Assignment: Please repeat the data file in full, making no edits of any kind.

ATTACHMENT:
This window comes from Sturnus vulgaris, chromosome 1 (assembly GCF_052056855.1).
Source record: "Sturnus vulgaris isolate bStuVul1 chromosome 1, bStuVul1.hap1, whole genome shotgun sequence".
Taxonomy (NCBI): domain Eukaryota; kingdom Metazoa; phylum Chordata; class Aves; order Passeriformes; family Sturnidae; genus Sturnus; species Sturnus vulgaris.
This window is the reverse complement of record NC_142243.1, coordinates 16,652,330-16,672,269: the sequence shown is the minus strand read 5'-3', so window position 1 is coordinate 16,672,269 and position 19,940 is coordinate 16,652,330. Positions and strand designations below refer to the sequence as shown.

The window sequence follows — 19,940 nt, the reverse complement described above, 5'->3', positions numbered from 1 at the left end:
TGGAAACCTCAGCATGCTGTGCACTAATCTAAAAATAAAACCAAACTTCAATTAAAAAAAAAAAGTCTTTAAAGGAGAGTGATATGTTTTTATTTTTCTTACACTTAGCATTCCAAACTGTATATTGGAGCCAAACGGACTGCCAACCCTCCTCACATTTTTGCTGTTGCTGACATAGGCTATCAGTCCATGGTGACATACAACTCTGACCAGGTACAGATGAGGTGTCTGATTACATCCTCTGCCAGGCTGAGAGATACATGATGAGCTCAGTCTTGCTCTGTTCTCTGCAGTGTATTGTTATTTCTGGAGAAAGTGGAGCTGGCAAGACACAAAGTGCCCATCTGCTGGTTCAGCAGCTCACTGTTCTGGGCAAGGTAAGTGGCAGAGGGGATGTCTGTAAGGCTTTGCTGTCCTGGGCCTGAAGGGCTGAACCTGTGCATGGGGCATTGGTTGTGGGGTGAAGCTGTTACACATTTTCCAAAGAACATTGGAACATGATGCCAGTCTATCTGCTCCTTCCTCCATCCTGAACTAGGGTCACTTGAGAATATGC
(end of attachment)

This window comes from Sturnus vulgaris, chromosome 1 (assembly GCF_052056855.1).
Source record: "Sturnus vulgaris isolate bStuVul1 chromosome 1, bStuVul1.hap1, whole genome shotgun sequence".
Taxonomy (NCBI): domain Eukaryota; kingdom Metazoa; phylum Chordata; class Aves; order Passeriformes; family Sturnidae; genus Sturnus; species Sturnus vulgaris.
This window is the reverse complement of record NC_142243.1, coordinates 16,652,330-16,672,269: the sequence shown is the minus strand read 5'-3', so window position 1 is coordinate 16,672,269 and position 19,940 is coordinate 16,652,330. Positions and strand designations below refer to the sequence as shown.

The window sequence follows — 19,940 nt, the reverse complement described above, 5'->3', positions numbered from 1 at the left end:
TGGAAACCTCAGCATGCTGTGCACTAATCTAAAAATAAAACCAAACTTCAATTAAAAAAAAAAAGTCTTTAAAGGAGAGTGATATGTTTTTATTTTTCTTACACTTAGCATTCCAAACTGTATATTGGAGCCAAACGGACTGCCAACCCTCCTCACATTTTTGCTGTTGCTGACATAGGCTATCAGTCCATGGTGACATACAACTCTGACCAGGTACAGATGAGGTGTCTGATTACATCCTCTGCCAGGCTGAGAGATACATGATGAGCTCAGTCTTGCTCTGTTCTCTGCAGTGTATTGTTATTTCTGGAGAAAGTGGAGCTGGCAAGACACAAAGTGCCCATCTGCTGGTTCAGCAGCTCACTGTTCTGGGCAAGGTAAGTGGCAGAGGGGATGTCTGTAAGGCTTTGCTGTCCTGGGCCTGAAGGGCTGAACCTGTGCATGGGGCATTGGTTGTGGGGTGAAGCTGTTACACATTTTCCAAAGAACATTGGAACATGATGCCAGTCTATCTGCTCCTTCCTCCATCCTGAACTAGGGTCACTTGAGAATATGC